Cartoonist Bil Keane, creator of “The Family Circus,” used his talents and cartoon characters to promote the annual Charity & Development Appeal, such as this cartoon from 1987 — the year St. John Paul II visited the Diocese of Phoenix — featuring Dolly and Jeffy. (Diocese of Phoenix Archives)

Incredibly, only 41 days after the Diocese of Phoenix was founded in 1969, the first Charity & Development Appeal campaign launched. As Bishop Edward A. McCarthy forged the new diocese, he wasted little time identifying how the CDA would “help the diocese to do many Christ-like things.”

Charity and Development Appeal (CDA)

The Charity and Development Appeal supports more than 70 educational, charitable and spiritual organizations which counsel, feed clothe, house, educate and comfort those in need throughout the four counties in the Diocese of Phoenix.


The first campaign received $845,231 from 23,388 donors out of 61 parishes. A letter to parishioners from Bishop McCarthy included an itemized list of programs and services, including quality religious education, assisting the Indian and inner-city missions and preparing for new parishes “in our growing areas.” Early supporters of the campaign included cartoonist Bil Keane of “The Family Circus,” whose characters helped promote the CDA for several decades.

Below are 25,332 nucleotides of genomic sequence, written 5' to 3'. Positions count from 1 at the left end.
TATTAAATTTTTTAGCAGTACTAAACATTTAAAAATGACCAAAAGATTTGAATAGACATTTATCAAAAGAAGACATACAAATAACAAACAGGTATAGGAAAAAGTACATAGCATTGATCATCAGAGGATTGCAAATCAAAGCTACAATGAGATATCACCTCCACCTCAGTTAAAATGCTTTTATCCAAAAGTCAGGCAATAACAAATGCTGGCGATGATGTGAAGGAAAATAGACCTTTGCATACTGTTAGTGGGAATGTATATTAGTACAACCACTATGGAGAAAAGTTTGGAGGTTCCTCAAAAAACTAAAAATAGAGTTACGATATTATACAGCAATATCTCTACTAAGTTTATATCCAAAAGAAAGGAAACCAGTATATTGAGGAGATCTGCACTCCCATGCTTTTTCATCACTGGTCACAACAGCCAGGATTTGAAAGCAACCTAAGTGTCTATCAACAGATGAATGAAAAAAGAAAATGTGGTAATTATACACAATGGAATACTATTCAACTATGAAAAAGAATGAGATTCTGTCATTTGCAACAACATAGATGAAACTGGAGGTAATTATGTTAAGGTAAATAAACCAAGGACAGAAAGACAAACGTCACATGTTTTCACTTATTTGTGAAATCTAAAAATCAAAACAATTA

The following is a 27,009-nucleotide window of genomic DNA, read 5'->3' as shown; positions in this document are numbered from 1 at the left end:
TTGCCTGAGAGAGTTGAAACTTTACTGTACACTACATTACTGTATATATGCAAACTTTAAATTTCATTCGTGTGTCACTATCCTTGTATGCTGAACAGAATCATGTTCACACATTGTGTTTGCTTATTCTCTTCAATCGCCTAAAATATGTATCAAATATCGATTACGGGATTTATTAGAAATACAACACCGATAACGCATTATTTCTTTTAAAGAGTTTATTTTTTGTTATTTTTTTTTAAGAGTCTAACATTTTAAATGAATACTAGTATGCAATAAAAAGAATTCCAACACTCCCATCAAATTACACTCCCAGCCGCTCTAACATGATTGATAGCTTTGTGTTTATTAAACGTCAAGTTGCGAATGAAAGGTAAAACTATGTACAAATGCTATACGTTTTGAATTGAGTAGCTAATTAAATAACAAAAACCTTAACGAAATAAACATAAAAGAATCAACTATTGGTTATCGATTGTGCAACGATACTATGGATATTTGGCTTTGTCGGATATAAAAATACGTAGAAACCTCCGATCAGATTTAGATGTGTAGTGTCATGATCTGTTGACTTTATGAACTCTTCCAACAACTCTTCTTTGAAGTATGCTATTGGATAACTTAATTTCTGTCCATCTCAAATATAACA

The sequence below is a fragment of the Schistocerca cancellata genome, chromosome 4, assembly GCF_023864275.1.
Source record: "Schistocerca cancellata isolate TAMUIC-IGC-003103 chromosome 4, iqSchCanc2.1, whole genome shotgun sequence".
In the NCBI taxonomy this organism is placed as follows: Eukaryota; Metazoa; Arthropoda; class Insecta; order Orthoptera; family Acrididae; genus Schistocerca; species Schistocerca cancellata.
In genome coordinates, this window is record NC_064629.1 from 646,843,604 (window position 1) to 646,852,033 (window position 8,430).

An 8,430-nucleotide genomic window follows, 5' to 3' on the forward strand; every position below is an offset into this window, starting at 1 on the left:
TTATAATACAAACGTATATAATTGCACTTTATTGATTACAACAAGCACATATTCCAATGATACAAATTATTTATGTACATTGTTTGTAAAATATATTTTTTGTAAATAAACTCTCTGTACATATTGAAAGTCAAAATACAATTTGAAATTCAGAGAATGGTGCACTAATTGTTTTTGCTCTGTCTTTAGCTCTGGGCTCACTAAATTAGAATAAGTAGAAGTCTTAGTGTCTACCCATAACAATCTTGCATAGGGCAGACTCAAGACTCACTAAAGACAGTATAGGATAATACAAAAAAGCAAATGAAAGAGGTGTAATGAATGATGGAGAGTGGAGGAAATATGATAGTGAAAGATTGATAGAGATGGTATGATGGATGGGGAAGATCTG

Half a century later, the campaign continues to answer the call to be Christ to others through compassion, love and service in a state whose capital is the fifth most populous city in the United States.

The 2019 campaign, which is still in progress, received $8,919,000 from 24,927 donors in 116 parishes. Generously donated monies will go to organizations that strengthen families, feed the poor, assist the unemployed in finding work, help the elderly and assist those struggling in times of crisis throughout Arizona.

For the past 50 years Catholics have responded to the corporal and spiritual needs of others by donating to the annual diocesan appeal that supports 70 ministries, apostolates and organizations.

Through the many generous and varied donation amounts, Catholics support charitable organizations like the Foundation for Senior Living. Founded in 1974, FSL, which serves 10,000 people each year, is one of 16 charities giving people hope and offering life-changing services and support.

Serious job searchers without resources such as internet access or funds for a bus pass to get to the interview, can visit st. Joseph the Worker’s Mobile Success Unit for assistance. (courtesy photo)

The organization serves seniors and at-risk adults lacking financial, physical or cognitive resources to care for themselves. Clients receive loving care and interaction in Adult Day Health facilities, or coordinated care to improve health, quality of life and aging in place at home. Caregivers and family also have access to respite services and educational resources.

In addition, donations support more than 22 parishes and missions, 14 Catholic elementary and high schools and ecumenical and interreligious efforts. They also provide training for deacons, priests, religious and seminarians, as well as services that train catechists, youth ministers and other staff and volunteers at parishes.

Catholic Social Teachings emphasize the outpouring of charitable actions through the works of mercy by coming to the aid of neighbors in spiritual and bodily need.